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Bad Lilas I have known

I am currently watching the second season of Dexter in which we meet the character of Lila, the ex drug using, found-art, wantony sexy NA sponsor with whom Dexter finds an point of connection. As her charcter articulated some of the fundamental questions around good and evil which Dexter seeks to explore last night, it occured to me that she is not the first brunette, moreally ambiguous character of Lila I have encoutered. In Angel, Lila the lawyer erred more on the side of evil, but was not without her own ambiguity, particularly in her relationship with Wesley and her death (and post-death activities). This led me to wonder about the origins of the name, and whether it was just a co incidence or whether there might be some deeper purpose in the use of the name.

Lila derives from Sanskrit and means “play” or “amusement”. While this seems not totally off the mark, according to Wikipedia (which naturally know all) Lila is a concept within Hinduism: “Hindu denominations differ on how a human should react to awareness of Lila. Some emphasize a joyful embrace of all aspects of life (“intentional acceptance”) while maintaining distinction from the Supreme, while others advocate striving for oneness with the Supreme. Lila is an important idea in the traditional worship of Krishna (as prankster) and Shiva (as dancer), and has been used by modern writers like Stephen Nachmanovitch, Fritjof Capra, Alan Watts and Robert M. Pirsig.” Interestingly, given the moral ambiguity of the Lilas I have encoutered, Robert M Pirsig’s book is entitled Lila: An inquiry into morals.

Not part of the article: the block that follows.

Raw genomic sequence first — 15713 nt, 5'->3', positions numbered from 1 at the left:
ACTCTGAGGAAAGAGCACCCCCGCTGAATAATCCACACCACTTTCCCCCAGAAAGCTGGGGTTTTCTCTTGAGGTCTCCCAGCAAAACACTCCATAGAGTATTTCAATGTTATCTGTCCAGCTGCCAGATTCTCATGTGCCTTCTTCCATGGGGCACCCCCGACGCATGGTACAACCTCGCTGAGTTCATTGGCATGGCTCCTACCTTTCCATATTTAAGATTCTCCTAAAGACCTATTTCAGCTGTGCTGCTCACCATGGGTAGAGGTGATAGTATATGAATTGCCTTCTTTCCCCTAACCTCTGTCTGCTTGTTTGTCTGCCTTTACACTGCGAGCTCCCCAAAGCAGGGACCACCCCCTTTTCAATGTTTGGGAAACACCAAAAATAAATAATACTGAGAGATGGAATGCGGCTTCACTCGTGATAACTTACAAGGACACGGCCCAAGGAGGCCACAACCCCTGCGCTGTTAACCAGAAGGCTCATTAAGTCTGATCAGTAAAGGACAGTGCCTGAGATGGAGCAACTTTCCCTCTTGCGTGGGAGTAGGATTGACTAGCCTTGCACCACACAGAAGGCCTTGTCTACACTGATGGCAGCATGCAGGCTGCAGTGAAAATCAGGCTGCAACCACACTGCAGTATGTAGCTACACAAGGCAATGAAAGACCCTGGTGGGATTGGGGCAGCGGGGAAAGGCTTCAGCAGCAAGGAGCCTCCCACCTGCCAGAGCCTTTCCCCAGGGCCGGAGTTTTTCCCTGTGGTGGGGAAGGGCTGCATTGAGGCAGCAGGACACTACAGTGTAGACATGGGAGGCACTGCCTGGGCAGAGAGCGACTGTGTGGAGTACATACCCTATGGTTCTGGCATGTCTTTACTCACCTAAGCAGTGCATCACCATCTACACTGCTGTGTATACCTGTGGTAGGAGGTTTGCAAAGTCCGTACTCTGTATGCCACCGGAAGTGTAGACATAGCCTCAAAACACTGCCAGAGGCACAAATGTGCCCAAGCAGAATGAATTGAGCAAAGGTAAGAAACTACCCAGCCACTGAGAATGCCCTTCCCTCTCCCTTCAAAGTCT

So a Lila who is a ex junkie, who sees all people as containing good and evil and who accidentally killed a man who indeed deserved it, is clearly part of a tradition. Lila in Dexter does seem to be striving for “intentional acceptance” and I will be interested to see where the series takes her and her relationship with Dexter. She can’t turn out to be as evil as a lawyer though – the other Lila will have her beaten in that respect.

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